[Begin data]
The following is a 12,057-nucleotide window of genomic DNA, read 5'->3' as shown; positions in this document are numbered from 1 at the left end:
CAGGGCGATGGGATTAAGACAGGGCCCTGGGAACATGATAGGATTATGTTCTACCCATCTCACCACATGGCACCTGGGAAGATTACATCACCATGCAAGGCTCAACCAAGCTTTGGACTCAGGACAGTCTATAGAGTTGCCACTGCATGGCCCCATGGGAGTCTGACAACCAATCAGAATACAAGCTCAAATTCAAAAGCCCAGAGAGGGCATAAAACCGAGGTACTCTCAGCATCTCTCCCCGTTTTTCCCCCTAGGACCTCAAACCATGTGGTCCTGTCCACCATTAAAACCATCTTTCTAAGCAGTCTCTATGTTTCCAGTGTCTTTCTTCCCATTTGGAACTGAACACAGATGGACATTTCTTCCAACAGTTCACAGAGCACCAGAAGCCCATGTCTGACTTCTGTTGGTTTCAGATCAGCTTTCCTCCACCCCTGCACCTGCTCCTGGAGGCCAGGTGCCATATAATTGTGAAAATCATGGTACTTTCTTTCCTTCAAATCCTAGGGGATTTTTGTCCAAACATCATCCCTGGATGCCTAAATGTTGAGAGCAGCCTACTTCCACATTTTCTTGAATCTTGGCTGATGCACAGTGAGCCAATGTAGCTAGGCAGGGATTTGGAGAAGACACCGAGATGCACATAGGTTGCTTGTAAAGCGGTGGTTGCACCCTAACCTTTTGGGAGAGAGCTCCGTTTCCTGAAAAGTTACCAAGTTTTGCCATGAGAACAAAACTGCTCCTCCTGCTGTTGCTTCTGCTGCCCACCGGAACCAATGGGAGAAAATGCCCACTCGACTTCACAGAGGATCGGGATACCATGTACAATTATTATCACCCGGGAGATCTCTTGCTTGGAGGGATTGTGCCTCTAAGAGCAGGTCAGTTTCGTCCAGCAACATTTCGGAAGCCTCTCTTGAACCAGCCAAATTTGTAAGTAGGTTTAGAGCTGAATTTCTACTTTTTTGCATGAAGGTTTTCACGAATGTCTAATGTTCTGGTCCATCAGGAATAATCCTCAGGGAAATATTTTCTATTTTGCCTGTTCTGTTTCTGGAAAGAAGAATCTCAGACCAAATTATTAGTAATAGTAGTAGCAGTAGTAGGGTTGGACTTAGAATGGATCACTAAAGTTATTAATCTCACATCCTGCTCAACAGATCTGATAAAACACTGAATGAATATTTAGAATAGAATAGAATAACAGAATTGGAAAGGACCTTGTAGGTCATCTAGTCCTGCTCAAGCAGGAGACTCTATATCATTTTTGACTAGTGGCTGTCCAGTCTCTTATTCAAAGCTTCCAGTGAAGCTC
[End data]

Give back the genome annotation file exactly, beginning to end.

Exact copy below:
The following is a 12,057-nucleotide window of genomic DNA, read 5'->3' as shown; positions in this document are numbered from 1 at the left end:
CAGGGCGATGGGATTAAGACAGGGCCCTGGGAACATGATAGGATTATGTTCTACCCATCTCACCACATGGCACCTGGGAAGATTACATCACCATGCAAGGCTCAACCAAGCTTTGGACTCAGGACAGTCTATAGAGTTGCCACTGCATGGCCCCATGGGAGTCTGACAACCAATCAGAATACAAGCTCAAATTCAAAAGCCCAGAGAGGGCATAAAACCGAGGTACTCTCAGCATCTCTCCCCGTTTTTCCCCCTAGGACCTCAAACCATGTGGTCCTGTCCACCATTAAAACCATCTTTCTAAGCAGTCTCTATGTTTCCAGTGTCTTTCTTCCCATTTGGAACTGAACACAGATGGACATTTCTTCCAACAGTTCACAGAGCACCAGAAGCCCATGTCTGACTTCTGTTGGTTTCAGATCAGCTTTCCTCCACCCCTGCACCTGCTCCTGGAGGCCAGGTGCCATATAATTGTGAAAATCATGGTACTTTCTTTCCTTCAAATCCTAGGGGATTTTTGTCCAAACATCATCCCTGGATGCCTAAATGTTGAGAGCAGCCTACTTCCACATTTTCTTGAATCTTGGCTGATGCACAGTGAGCCAATGTAGCTAGGCAGGGATTTGGAGAAGACACCGAGATGCACATAGGTTGCTTGTAAAGCGGTGGTTGCACCCTAACCTTTTGGGAGAGAGCTCCGTTTCCTGAAAAGTTACCAAGTTTTGCCATGAGAACAAAACTGCTCCTCCTGCTGTTGCTTCTGCTGCCCACCGGAACCAATGGGAGAAAATGCCCACTCGACTTCACAGAGGATCGGGATACCATGTACAATTATTATCACCCGGGAGATCTCTTGCTTGGAGGGATTGTGCCTCTAAGAGCAGGTCAGTTTCGTCCAGCAACATTTCGGAAGCCTCTCTTGAACCAGCCAAATTTGTAAGTAGGTTTAGAGCTGAATTTCTACTTTTTTGCATGAAGGTTTTCACGAATGTCTAATGTTCTGGTCCATCAGGAATAATCCTCAGGGAAATATTTTCTATTTTGCCTGTTCTGTTTCTGGAAAGAAGAATCTCAGACCAAATTATTAGTAATAGTAGTAGCAGTAGTAGGGTTGGACTTAGAATGGATCACTAAAGTTATTAATCTCACATCCTGCTCAACAGATCTGATAAAACACTGAATGAATATTTAGAATAGAATAGAATAACAGAATTGGAAAGGACCTTGTAGGTCATCTAGTCCTGCTCAAGCAGGAGACTCTATATCATTTTTGACTAGTGGCTGTCCAGTCTCTTATTCAAAGCTTCCAGTGAAGCTC